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Baucus health reform plan draws backing of NACDS

BY Jim Frederick

ALEXANDRIA, Va. —If Senate Finance Committee chairman Max Baucus has his way, pharmacists could gain new prestige and visibility serving the nation’s beleaguered healthcare system. Electronic prescribing could become a nationwide reality sooner rather than later. And generic versions of bioengineered drugs could finally find a way to reach the pharmaceutical marketplace.

Baucus, D-Mont., issued a “call to action” health reform plan last month, laying out a set of principles he said should drive a badly needed overhaul of the costly—and often inefficient—U.S. healthcare system. In response, the National Association of Chain Drug Stores joined a chorus of general approval for the plan. And, in testimony to the committee Baucus chairs, NACDS also renewed its own call for a greater role and higher compensation for the profession.

Baucus proposed a set of guidelines aimed at cutting health costs, expanding coverage and improving Americans’ health and wellness through prevention and healthier lifestyles. Among his proposals were:

Utilizing pharmacists and health providers more effectively to promote drug compliance and healthier lifestyles;

Encouraging health agencies and providers to do a better job of sharing information on effective patient-care efforts, which could improve clinical decision-making and eliminate duplication of efforts;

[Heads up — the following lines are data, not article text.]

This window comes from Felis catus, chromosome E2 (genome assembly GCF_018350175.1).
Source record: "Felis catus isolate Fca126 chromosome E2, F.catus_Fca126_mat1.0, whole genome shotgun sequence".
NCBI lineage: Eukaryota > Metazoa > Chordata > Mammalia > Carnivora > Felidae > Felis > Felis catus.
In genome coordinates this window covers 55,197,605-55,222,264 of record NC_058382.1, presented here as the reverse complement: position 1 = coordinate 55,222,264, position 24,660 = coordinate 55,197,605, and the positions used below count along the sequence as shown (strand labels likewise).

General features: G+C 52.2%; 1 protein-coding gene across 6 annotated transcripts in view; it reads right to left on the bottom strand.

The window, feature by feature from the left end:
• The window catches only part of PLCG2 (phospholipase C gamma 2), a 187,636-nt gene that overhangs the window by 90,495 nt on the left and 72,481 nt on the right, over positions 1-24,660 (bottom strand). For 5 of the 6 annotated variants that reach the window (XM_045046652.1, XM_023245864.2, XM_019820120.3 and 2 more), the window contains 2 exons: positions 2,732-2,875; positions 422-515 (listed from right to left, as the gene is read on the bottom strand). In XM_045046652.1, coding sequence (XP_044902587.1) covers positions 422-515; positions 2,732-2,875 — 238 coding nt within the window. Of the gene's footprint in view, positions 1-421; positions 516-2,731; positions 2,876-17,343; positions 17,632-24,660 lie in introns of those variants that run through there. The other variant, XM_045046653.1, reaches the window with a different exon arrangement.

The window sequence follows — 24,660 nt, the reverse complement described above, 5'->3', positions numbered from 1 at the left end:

Speeding up the adoption of health information technologies and electronic prescribing; and

Providing an approval pathway at the FDA for generic or follow-on biologic drugs.

Less aligned with community pharmacy’s interests is another element of Baucus’ plan: to promote greater use of mail-order pharmacies in federal health programs.

Nevertheless, NACDS expressed support for Baucus’ efforts. “In its Principles of Healthcare Reform, NACDS made the case that pharmacy services, such as medication therapy management, can reduce healthcare costs and help make patients healthier,” said NACDS president and chief executive officer Steve Anderson. “Chairman Baucus has demonstrated that he understands the value of pharmacy, and we look forward to working with him and others to achieve its untapped potential for the health of patients and the healthcare delivery system.

“We applaud Chairman Baucus for his proposal to achieve comprehensive healthcare reform, and we look forward to continued collaboration with him in the 111th Congress,” Anderson added. “NACDS stands ready to work with Congress and the Obama administration to assure innovative solutions to our healthcare challenges, utilizing the benefits of pharmacists.”

The group repeated that pledge in a statement submitted to the Senate Finance Committee on Nov. 19. In a hearing chaired by Baucus, titled “Healthcare Reform: An Economic Perspective,” NACDS urged Congress to expand the role of the pharmacist in order to improve access to healthcare services, control costs and improve patient outcomes.